Throw Back Thursday
This documentary film, Fuel, Fire and Wild Horses, was filmed on location around our Wild Horse Ranchin Siskiyou County and on the OR-CA border by a graduate student from Colorado College, Mr. Micah Robin.
Interestingly, it was filmed in May of 2018, just two months before the deadly Klamathon Fire struck in July of 2018.
It shows the abnormal grass and brush fuel loading that the local heritage wild horses are trying to control, given the collapse of our local and statewide deer populations.
The hazardous fuels management and reduction by the wild horses on the Oregon-California border aided CALFIRE’s suppression work. That much was certain and was obvious to the trained eye, and areas of reduced (grazed) fuels can be seen in the film.
Here is an email from Oregon Department of Forestry Ranger, Dave Larson. who is in charge of 1.8-million acres of S.W. Oregon forest, including the wildfire suppression contract for the Cascade Siskiyou National Monument as of 2018. Mr. Larson toured the same area just a month before the Klamathon Fire struck with Mr. William E. Simpson II, and offered this email in regard to what he saw.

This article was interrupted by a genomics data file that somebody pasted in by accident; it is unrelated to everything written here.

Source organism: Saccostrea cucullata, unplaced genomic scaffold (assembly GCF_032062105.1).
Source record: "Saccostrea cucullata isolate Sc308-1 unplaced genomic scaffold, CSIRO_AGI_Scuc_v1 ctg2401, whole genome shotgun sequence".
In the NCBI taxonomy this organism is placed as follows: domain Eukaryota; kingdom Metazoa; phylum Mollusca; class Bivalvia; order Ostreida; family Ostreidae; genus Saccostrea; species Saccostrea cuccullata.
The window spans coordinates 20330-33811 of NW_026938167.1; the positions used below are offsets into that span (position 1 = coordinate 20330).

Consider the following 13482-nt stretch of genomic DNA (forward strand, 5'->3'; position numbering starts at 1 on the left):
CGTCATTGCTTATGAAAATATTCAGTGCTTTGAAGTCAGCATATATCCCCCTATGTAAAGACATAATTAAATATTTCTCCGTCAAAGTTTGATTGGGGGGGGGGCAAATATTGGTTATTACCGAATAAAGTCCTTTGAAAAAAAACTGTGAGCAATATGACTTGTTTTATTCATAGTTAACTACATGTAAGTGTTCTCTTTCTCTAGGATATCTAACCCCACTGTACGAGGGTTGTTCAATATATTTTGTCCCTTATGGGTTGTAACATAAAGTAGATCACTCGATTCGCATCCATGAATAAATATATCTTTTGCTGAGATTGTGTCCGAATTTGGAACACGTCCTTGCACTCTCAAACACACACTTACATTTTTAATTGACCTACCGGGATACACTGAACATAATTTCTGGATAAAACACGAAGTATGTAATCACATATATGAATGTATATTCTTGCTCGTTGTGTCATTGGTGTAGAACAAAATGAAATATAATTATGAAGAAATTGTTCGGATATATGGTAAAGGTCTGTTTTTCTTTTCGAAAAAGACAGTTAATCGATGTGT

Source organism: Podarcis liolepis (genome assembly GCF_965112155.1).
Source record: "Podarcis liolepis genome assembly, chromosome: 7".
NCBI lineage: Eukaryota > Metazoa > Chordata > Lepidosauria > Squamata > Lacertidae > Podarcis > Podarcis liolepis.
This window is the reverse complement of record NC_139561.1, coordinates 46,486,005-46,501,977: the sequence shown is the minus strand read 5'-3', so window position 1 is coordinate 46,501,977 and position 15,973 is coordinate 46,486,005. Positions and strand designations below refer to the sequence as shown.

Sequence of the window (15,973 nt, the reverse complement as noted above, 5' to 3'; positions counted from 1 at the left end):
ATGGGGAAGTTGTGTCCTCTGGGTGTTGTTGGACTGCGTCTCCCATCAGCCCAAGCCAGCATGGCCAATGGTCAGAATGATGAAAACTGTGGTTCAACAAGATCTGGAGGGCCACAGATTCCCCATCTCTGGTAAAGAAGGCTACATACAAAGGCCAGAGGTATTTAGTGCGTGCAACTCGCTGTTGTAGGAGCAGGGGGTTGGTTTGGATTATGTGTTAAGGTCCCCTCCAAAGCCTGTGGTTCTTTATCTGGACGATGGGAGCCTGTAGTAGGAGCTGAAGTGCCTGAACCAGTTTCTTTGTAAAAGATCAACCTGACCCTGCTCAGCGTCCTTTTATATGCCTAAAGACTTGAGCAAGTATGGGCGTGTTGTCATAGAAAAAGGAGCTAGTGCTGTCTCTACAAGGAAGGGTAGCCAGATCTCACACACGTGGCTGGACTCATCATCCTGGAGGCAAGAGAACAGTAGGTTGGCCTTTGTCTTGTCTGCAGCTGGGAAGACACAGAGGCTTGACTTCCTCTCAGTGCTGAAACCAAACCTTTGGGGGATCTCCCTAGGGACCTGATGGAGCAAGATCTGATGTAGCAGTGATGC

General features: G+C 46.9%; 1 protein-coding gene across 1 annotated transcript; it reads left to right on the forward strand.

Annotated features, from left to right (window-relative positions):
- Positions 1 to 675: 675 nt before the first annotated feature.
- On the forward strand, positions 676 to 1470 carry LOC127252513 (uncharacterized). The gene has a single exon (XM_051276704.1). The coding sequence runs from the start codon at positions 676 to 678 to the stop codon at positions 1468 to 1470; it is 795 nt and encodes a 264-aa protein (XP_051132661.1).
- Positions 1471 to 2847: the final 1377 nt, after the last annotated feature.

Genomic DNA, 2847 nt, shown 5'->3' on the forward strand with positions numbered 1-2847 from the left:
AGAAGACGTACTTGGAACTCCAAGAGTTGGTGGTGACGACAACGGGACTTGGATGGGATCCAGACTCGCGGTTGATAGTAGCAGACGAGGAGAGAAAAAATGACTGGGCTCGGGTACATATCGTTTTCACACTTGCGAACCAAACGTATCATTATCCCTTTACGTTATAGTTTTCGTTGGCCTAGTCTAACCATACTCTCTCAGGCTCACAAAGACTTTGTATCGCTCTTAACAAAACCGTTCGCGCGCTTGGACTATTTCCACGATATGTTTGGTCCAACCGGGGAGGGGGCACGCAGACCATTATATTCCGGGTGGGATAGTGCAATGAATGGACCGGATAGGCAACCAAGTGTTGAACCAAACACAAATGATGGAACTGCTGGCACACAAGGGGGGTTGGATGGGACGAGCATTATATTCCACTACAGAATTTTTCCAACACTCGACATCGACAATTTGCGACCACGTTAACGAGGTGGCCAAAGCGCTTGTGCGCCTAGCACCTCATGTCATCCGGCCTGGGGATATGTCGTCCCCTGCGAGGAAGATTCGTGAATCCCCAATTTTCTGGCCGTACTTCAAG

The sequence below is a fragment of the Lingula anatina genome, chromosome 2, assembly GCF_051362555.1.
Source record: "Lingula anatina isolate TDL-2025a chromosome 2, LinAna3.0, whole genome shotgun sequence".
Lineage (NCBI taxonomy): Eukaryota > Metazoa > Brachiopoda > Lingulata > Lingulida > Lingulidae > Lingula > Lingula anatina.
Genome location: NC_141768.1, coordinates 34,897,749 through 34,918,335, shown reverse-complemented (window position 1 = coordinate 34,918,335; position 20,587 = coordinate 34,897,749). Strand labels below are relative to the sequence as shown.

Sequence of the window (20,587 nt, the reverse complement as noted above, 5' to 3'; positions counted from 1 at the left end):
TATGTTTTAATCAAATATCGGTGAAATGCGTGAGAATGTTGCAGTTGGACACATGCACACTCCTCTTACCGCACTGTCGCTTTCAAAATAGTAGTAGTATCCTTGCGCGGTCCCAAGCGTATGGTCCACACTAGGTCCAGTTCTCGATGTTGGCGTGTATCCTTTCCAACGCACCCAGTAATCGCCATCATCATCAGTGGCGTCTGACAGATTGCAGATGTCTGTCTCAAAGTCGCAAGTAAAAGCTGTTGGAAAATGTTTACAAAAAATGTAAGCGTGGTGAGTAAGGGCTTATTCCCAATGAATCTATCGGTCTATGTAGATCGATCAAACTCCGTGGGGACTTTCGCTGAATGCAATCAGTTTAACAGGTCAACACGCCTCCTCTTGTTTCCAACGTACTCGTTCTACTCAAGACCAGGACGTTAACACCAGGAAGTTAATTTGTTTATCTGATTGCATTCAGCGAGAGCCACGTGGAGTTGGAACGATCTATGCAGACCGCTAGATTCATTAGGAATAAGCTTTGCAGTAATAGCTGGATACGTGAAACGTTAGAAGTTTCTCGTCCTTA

From: LARSON Dave * ODF <[email protected]>To:[email protected] <[email protected]>Sent: Saturday, June 9, 2018 at 05:19:20 PM PDTSubject: Hazardous Fuels Mitigation CSNM/Soda MtGood afternoon Bill,I have read several articles that you have written regarding the hazardous fuels conditions in the Cascade Siskiyou National Monument/Soda Mt. Wilderness that surround your property. I appreciate you brining this issue forward and your willingness to provide potential solutions to the current conditions in our forests. The Oregon Department of Forestry provides fire protection through a long term agreement with the BLM and does not have land management authority on federal ownership. Because of the mixed ownership, these lands are intermingled with private lands and I too have great concerns about the buildup of forest fuels on the landscape. This buildup of fuels are making it increasingly difficult to control wildfires and keeping these fires to the smallest size possible. We need to continue to work with our federal partners to find solutions to achieve a more fire resilient landscape. There are a number of potential options available to land managers that can help us be successful in getting to this goal. I would like to see further research and development in the utilization of grazing as a potential fuels reduction tool. Having worked in wildfire for almost 30 years I have personally witnessed how grazed lands in combination with responsible prescribed fire can reduce the intensity and fuel loading on the landscape. Your idea of using wild horses as a potential fuels management tool may be a viable option to consider and I would be in support of the BLM investing in further research. As a fire manager responsible for 1.8 million acres of forestland, I appreciate anything that we can do to maintain a healthy forests for all to enjoy.Please let me know if there is anything else I can do to be of assistance.Thank you,Dave LarsonDistrict ForesterSouthwest Oregon DistrictOregon Department of Forestry==============================And this email:From: KURZYNIEC Jacob * ODF <[email protected]>To: Bill Simpson <[email protected]>Sent: Monday, December 4, 2017 at 09:29:13 AM PSTSubject: RE: Wildfire